In the earlier parts of this series we arrived at a general recommendation of 12 or 16 size open-face Elgin watches as being a good choice for a first pocketwatch. The majority of these are found in some form or other of a three-piece case. Swing-out cases are slightly more common with 18 size movements.

It is worth mentioning that there are many other types of cases that open in different ways, including some creative and unique designs. But these are all on the rare side in watches from the early American market.

Shopping for a Pocketwatch - Part 3, Setting Mechanisms

First, to recap part 1 and part 2 of this series on getting started buying a pocketwatch, I have already narrowed down a recommendation of 12, or perhaps 16, size Elgin watches, in open-face cases. Of course one may have good reasons not to go in that direction, but at least the various trade offs are on the table.

Next, there are many, many issues of terminology and technology that arise in browsing available watches. But one very important one to know right from the beginning is the difference between the most common styles of setting/winding mechanisms.

Key Wind and Set

Early American watches are key wind and/or key set. These watches require a special watch key. The key has a square hole in the end that fits over a winding arbor, or setting arbor, or both, on the watch. The winding arbor is usually at the back of the watch, offset from the center. The setting ardor is either in the middle of the back, or in the center of the hands in the front.

Keys can be purchased from suppliers of watch accessories in standardized sizes designated by a number. Three keys numbered three, four and five will cover most larger American pocketwatches. Smaller ladies watches will call for higher number (smaller) keys.

Stem Wind and Set

Stem set mechanisms are a later invention. This is the style of watch we are most familiar with today. To wind the watch, one turns the crown. To set the watch one snaps the crown outward and then turns, snapping the crown back in when the time is set correctly.

Both stem set and lever set watches are said to have a keyless works. The keyless works, specifically, refers specifically to these watch's winding/setting sub-mechanisms.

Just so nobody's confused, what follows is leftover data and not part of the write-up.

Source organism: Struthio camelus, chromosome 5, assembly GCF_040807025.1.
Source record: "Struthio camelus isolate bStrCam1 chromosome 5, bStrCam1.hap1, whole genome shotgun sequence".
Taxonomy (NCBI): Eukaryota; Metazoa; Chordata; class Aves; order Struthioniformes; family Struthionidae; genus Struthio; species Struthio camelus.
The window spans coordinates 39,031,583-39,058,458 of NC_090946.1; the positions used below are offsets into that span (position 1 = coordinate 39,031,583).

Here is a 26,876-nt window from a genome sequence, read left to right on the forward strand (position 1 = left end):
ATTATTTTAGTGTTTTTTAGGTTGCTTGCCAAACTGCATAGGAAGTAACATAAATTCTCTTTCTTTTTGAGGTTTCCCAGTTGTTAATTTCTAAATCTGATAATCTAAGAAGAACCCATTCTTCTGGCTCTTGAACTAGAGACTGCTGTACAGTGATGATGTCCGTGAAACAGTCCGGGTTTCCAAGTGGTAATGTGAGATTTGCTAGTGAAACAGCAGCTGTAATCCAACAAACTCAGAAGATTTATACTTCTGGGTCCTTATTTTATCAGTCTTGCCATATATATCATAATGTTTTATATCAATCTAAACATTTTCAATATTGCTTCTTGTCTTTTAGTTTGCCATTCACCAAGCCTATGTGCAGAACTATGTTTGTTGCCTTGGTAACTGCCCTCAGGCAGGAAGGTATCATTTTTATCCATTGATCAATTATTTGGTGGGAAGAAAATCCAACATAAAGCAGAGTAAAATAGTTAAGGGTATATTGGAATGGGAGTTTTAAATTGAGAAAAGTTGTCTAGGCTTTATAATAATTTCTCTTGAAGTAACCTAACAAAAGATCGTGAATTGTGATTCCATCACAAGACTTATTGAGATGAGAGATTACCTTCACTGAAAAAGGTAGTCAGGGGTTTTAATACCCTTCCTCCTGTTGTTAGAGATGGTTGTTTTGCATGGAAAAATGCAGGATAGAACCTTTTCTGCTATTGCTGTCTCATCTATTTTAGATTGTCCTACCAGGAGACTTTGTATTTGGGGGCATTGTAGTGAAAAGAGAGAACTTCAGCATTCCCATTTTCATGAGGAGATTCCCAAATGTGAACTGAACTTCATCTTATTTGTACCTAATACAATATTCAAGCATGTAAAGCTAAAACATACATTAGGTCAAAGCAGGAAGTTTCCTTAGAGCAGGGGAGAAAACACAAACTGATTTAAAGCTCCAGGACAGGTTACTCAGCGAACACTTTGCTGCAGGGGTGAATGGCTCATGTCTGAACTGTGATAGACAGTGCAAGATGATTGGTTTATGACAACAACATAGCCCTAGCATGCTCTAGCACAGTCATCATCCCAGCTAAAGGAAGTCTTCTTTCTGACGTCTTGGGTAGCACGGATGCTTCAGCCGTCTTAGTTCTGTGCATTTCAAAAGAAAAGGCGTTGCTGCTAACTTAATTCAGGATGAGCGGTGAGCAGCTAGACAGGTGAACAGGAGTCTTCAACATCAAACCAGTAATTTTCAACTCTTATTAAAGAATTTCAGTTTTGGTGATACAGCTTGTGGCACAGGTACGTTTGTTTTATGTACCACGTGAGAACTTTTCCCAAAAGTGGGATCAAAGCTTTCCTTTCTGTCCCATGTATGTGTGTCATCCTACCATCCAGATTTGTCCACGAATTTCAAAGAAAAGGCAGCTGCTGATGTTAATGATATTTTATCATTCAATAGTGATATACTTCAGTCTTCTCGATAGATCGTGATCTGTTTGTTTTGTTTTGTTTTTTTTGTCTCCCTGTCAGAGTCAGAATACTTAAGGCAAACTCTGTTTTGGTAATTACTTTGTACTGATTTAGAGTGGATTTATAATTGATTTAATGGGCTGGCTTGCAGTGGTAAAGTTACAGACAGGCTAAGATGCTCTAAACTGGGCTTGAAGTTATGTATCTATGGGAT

Lever Set

Lever set watches are not put in setting mode by popping up the crown. Instead there is a lever, generally under the edge of the dial. Pulling out the level engages setting mode, changing the function of the crown from winding to setting. Accessing the setting lever requires removing the front bezel.

All earlier railroad grade specifications calls for lever-set mechanisms. It was considered safer, less likely to accidentally change the time, than other styles.


For a first time vintage watch buyer, key wind and key set movements may not be the best choice. Someone with just one antique watch, as opposed to a collection, no matter how small, is likely to want to run the watch more. Key set mechanisms which set the hands directly from the front are particularly difficult to use. And there is a great risk of damaging the hands. In addition, both the arbors and the keys wear, creating a need for repair and replacements.

This leaves lever set and stem set movements.

Stem set movements function in a way that is familiar today. However, most vintage American watches are negative setting (as opposed to positive setting). Without dwelling on the details, negative setting watches have the "snap" mechanism in the neck of the case, and have a default mode of setting. By default I mean that the movement is spring loaded to push it to setting. It is held back, in winding mode, by a spring called a sleeve, inside the neck of the case.

Negative setting mechanisms allow the movement and the case to be more or less mix and match. But the disadvantage is that the spring that holds the watch in setting mode, the sleeve, which is really part of the case, tends to wear, weaken and break. When the sleeve is no good, the crown will not stay down and the watch stays in setting mode. Less is an extremely common problem. Replacement parts are around, but getting harder to find. The repair is complicated by the fact that the sleeve and stem are often custom fit, if not custom made, for each particular movement/case combination - especially in older watches.